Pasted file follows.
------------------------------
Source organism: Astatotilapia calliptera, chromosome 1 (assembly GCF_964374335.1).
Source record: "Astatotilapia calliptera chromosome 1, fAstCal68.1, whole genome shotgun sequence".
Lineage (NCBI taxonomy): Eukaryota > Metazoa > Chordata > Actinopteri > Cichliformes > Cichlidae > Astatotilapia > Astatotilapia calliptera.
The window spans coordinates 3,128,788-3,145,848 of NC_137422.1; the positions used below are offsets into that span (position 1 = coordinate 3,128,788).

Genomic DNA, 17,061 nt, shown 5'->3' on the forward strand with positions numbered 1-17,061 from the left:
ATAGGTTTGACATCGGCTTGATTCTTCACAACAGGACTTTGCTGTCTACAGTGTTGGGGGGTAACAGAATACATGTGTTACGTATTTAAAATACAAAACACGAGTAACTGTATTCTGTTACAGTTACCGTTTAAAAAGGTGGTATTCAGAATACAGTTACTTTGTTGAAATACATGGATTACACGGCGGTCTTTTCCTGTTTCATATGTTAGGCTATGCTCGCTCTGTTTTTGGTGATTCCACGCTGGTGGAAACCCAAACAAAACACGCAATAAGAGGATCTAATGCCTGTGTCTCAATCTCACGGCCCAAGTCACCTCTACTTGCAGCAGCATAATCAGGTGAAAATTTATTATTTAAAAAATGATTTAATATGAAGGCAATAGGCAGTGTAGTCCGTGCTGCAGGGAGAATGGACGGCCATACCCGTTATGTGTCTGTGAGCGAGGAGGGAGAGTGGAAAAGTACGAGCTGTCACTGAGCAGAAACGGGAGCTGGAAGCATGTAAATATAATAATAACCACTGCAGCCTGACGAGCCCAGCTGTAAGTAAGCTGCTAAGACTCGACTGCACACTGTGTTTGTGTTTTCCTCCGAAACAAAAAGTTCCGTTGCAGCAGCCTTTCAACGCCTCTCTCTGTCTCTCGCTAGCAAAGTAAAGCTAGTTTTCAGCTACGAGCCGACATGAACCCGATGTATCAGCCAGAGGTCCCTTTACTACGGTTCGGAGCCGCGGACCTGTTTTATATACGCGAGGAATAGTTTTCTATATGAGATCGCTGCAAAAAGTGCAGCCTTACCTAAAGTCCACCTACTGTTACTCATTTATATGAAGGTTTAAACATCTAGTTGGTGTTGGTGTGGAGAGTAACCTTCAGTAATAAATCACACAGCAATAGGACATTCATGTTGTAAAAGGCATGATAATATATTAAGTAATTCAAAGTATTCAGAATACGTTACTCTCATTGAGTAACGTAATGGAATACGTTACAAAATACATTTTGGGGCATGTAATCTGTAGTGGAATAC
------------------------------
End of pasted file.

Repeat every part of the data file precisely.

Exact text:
Source organism: Astatotilapia calliptera, chromosome 1 (assembly GCF_964374335.1).
Source record: "Astatotilapia calliptera chromosome 1, fAstCal68.1, whole genome shotgun sequence".
Lineage (NCBI taxonomy): Eukaryota > Metazoa > Chordata > Actinopteri > Cichliformes > Cichlidae > Astatotilapia > Astatotilapia calliptera.
The window spans coordinates 3,128,788-3,145,848 of NC_137422.1; the positions used below are offsets into that span (position 1 = coordinate 3,128,788).

Genomic DNA, 17,061 nt, shown 5'->3' on the forward strand with positions numbered 1-17,061 from the left:
ATAGGTTTGACATCGGCTTGATTCTTCACAACAGGACTTTGCTGTCTACAGTGTTGGGGGGTAACAGAATACATGTGTTACGTATTTAAAATACAAAACACGAGTAACTGTATTCTGTTACAGTTACCGTTTAAAAAGGTGGTATTCAGAATACAGTTACTTTGTTGAAATACATGGATTACACGGCGGTCTTTTCCTGTTTCATATGTTAGGCTATGCTCGCTCTGTTTTTGGTGATTCCACGCTGGTGGAAACCCAAACAAAACACGCAATAAGAGGATCTAATGCCTGTGTCTCAATCTCACGGCCCAAGTCACCTCTACTTGCAGCAGCATAATCAGGTGAAAATTTATTATTTAAAAAATGATTTAATATGAAGGCAATAGGCAGTGTAGTCCGTGCTGCAGGGAGAATGGACGGCCATACCCGTTATGTGTCTGTGAGCGAGGAGGGAGAGTGGAAAAGTACGAGCTGTCACTGAGCAGAAACGGGAGCTGGAAGCATGTAAATATAATAATAACCACTGCAGCCTGACGAGCCCAGCTGTAAGTAAGCTGCTAAGACTCGACTGCACACTGTGTTTGTGTTTTCCTCCGAAACAAAAAGTTCCGTTGCAGCAGCCTTTCAACGCCTCTCTCTGTCTCTCGCTAGCAAAGTAAAGCTAGTTTTCAGCTACGAGCCGACATGAACCCGATGTATCAGCCAGAGGTCCCTTTACTACGGTTCGGAGCCGCGGACCTGTTTTATATACGCGAGGAATAGTTTTCTATATGAGATCGCTGCAAAAAGTGCAGCCTTACCTAAAGTCCACCTACTGTTACTCATTTATATGAAGGTTTAAACATCTAGTTGGTGTTGGTGTGGAGAGTAACCTTCAGTAATAAATCACACAGCAATAGGACATTCATGTTGTAAAAGGCATGATAATATATTAAGTAATTCAAAGTATTCAGAATACGTTACTCTCATTGAGTAACGTAATGGAATACGTTACAAAATACATTTTGGGGCATGTAATCTGTAGTGGAATAC